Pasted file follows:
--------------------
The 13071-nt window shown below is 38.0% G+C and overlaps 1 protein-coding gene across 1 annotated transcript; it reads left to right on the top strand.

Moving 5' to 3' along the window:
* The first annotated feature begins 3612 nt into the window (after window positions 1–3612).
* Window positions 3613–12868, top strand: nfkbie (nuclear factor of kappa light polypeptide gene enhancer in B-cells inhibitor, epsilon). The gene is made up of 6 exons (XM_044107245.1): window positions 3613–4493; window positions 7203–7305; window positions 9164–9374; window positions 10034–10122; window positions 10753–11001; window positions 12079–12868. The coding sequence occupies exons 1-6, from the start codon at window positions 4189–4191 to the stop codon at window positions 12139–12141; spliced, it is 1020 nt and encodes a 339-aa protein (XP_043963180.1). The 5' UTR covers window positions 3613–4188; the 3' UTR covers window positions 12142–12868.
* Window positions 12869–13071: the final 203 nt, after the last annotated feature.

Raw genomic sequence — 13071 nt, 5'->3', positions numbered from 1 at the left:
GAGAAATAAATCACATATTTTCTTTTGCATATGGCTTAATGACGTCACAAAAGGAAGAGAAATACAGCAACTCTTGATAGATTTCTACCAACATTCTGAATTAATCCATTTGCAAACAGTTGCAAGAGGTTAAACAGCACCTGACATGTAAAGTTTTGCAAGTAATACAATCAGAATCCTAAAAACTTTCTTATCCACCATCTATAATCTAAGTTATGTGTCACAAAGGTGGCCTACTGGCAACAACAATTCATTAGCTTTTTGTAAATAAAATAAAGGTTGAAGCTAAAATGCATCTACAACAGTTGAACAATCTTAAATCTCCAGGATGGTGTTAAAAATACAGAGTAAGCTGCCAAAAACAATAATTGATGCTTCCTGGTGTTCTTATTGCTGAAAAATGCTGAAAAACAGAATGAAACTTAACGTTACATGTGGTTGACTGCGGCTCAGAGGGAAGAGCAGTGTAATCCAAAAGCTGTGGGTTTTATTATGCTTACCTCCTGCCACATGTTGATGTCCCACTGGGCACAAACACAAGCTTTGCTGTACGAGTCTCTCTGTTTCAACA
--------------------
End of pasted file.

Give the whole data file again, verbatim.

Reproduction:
The 13071-nt window shown below is 38.0% G+C and overlaps 1 protein-coding gene across 1 annotated transcript; it reads left to right on the top strand.

Moving 5' to 3' along the window:
* The first annotated feature begins 3612 nt into the window (after window positions 1–3612).
* Window positions 3613–12868, top strand: nfkbie (nuclear factor of kappa light polypeptide gene enhancer in B-cells inhibitor, epsilon). The gene is made up of 6 exons (XM_044107245.1): window positions 3613–4493; window positions 7203–7305; window positions 9164–9374; window positions 10034–10122; window positions 10753–11001; window positions 12079–12868. The coding sequence occupies exons 1-6, from the start codon at window positions 4189–4191 to the stop codon at window positions 12139–12141; spliced, it is 1020 nt and encodes a 339-aa protein (XP_043963180.1). The 5' UTR covers window positions 3613–4188; the 3' UTR covers window positions 12142–12868.
* Window positions 12869–13071: the final 203 nt, after the last annotated feature.

Raw genomic sequence — 13071 nt, 5'->3', positions numbered from 1 at the left:
GAGAAATAAATCACATATTTTCTTTTGCATATGGCTTAATGACGTCACAAAAGGAAGAGAAATACAGCAACTCTTGATAGATTTCTACCAACATTCTGAATTAATCCATTTGCAAACAGTTGCAAGAGGTTAAACAGCACCTGACATGTAAAGTTTTGCAAGTAATACAATCAGAATCCTAAAAACTTTCTTATCCACCATCTATAATCTAAGTTATGTGTCACAAAGGTGGCCTACTGGCAACAACAATTCATTAGCTTTTTGTAAATAAAATAAAGGTTGAAGCTAAAATGCATCTACAACAGTTGAACAATCTTAAATCTCCAGGATGGTGTTAAAAATACAGAGTAAGCTGCCAAAAACAATAATTGATGCTTCCTGGTGTTCTTATTGCTGAAAAATGCTGAAAAACAGAATGAAACTTAACGTTACATGTGGTTGACTGCGGCTCAGAGGGAAGAGCAGTGTAATCCAAAAGCTGTGGGTTTTATTATGCTTACCTCCTGCCACATGTTGATGTCCCACTGGGCACAAACACAAGCTTTGCTGTACGAGTCTCTCTGTTTCAACA